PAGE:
Environmental adaptation in language: Spatial grammar, landscape knowledge and human survival
Research output: Contribution to journal › Journal article › Research › peer-review
We argue that the human ability to linguistically describe spatial locations, relations and paths is likely to contribute importantly to human survival, and that consequently the relation between linguistic elements and structures used in spatial reference, and the environment in which humans navigate, ought to be of concern for evolutionary studies of language. We make the case for systematically studying the correspondences between the structures of human spatial language and the spatially structured practices of human groups within specific landscapes, and for considering this relation within a diachronic framework, as a process of cultural and linguistic adaptation to the physical environment. The last section presents the research design of the Nahuatl Space Project, which investigates the possibility of environmental adaptation of spatial language in four varieties of the Nahuan languages of Mexico.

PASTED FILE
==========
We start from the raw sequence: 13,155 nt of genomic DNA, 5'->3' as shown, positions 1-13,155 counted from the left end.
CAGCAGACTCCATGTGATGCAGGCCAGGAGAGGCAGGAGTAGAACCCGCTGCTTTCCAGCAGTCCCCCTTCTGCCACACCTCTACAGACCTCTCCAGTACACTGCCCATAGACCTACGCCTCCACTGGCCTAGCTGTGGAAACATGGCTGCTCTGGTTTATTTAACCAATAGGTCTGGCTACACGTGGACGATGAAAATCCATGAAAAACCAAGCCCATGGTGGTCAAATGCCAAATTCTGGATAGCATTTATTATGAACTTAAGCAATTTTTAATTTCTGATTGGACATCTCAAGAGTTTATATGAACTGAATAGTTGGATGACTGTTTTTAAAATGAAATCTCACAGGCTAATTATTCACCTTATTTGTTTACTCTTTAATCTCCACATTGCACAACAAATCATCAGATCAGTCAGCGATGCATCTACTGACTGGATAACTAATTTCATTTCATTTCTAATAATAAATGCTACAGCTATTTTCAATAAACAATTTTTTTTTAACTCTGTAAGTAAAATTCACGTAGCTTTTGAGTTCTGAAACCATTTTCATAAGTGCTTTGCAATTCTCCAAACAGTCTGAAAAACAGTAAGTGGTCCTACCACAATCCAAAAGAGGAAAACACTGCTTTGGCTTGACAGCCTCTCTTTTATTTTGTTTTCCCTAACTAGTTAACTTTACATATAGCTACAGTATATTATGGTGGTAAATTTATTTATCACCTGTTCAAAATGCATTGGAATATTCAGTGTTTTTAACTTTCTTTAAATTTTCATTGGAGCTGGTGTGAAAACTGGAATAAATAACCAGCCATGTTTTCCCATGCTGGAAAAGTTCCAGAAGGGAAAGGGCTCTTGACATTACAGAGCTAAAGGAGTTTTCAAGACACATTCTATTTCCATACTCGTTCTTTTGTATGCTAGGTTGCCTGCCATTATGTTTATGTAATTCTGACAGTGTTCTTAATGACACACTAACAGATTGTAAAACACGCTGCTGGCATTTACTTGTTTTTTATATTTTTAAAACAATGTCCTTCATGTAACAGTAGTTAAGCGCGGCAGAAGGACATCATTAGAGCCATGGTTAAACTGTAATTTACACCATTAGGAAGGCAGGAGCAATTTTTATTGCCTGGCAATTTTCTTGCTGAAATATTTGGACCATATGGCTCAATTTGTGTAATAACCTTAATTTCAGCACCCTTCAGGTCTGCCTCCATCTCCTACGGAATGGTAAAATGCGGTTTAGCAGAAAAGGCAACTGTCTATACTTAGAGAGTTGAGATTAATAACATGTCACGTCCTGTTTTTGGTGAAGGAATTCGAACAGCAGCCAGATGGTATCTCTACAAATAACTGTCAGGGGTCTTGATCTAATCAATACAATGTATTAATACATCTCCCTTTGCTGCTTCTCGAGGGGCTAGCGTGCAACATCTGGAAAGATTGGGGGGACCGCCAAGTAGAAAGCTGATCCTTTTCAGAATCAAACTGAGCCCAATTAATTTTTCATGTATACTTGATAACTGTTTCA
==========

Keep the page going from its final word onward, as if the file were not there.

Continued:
|Journal||Language Dynamics and Change|
|Number of pages||29|
|Publication status||Published - 2020|
- Faculty of Humanities